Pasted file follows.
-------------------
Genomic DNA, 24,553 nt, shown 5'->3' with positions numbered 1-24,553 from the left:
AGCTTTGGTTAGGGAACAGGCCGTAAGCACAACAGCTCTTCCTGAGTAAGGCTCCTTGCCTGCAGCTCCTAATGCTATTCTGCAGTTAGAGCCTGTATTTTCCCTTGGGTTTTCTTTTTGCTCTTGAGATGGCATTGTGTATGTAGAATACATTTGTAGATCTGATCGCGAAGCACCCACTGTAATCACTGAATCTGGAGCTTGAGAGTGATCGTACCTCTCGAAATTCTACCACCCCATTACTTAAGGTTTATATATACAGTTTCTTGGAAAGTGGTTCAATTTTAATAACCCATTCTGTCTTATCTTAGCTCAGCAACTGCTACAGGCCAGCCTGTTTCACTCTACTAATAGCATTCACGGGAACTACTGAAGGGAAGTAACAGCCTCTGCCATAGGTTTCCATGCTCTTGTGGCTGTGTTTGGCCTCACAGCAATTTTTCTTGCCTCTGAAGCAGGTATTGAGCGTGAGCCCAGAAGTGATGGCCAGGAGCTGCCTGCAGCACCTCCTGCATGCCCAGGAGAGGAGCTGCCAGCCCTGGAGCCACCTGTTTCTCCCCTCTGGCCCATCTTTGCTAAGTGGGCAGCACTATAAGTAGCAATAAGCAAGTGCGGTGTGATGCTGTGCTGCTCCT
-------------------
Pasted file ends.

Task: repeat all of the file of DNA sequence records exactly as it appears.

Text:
Genomic DNA, 24,553 nt, shown 5'->3' with positions numbered 1-24,553 from the left:
AGCTTTGGTTAGGGAACAGGCCGTAAGCACAACAGCTCTTCCTGAGTAAGGCTCCTTGCCTGCAGCTCCTAATGCTATTCTGCAGTTAGAGCCTGTATTTTCCCTTGGGTTTTCTTTTTGCTCTTGAGATGGCATTGTGTATGTAGAATACATTTGTAGATCTGATCGCGAAGCACCCACTGTAATCACTGAATCTGGAGCTTGAGAGTGATCGTACCTCTCGAAATTCTACCACCCCATTACTTAAGGTTTATATATACAGTTTCTTGGAAAGTGGTTCAATTTTAATAACCCATTCTGTCTTATCTTAGCTCAGCAACTGCTACAGGCCAGCCTGTTTCACTCTACTAATAGCATTCACGGGAACTACTGAAGGGAAGTAACAGCCTCTGCCATAGGTTTCCATGCTCTTGTGGCTGTGTTTGGCCTCACAGCAATTTTTCTTGCCTCTGAAGCAGGTATTGAGCGTGAGCCCAGAAGTGATGGCCAGGAGCTGCCTGCAGCACCTCCTGCATGCCCAGGAGAGGAGCTGCCAGCCCTGGAGCCACCTGTTTCTCCCCTCTGGCCCATCTTTGCTAAGTGGGCAGCACTATAAGTAGCAATAAGCAAGTGCGGTGTGATGCTGTGCTGCTCCT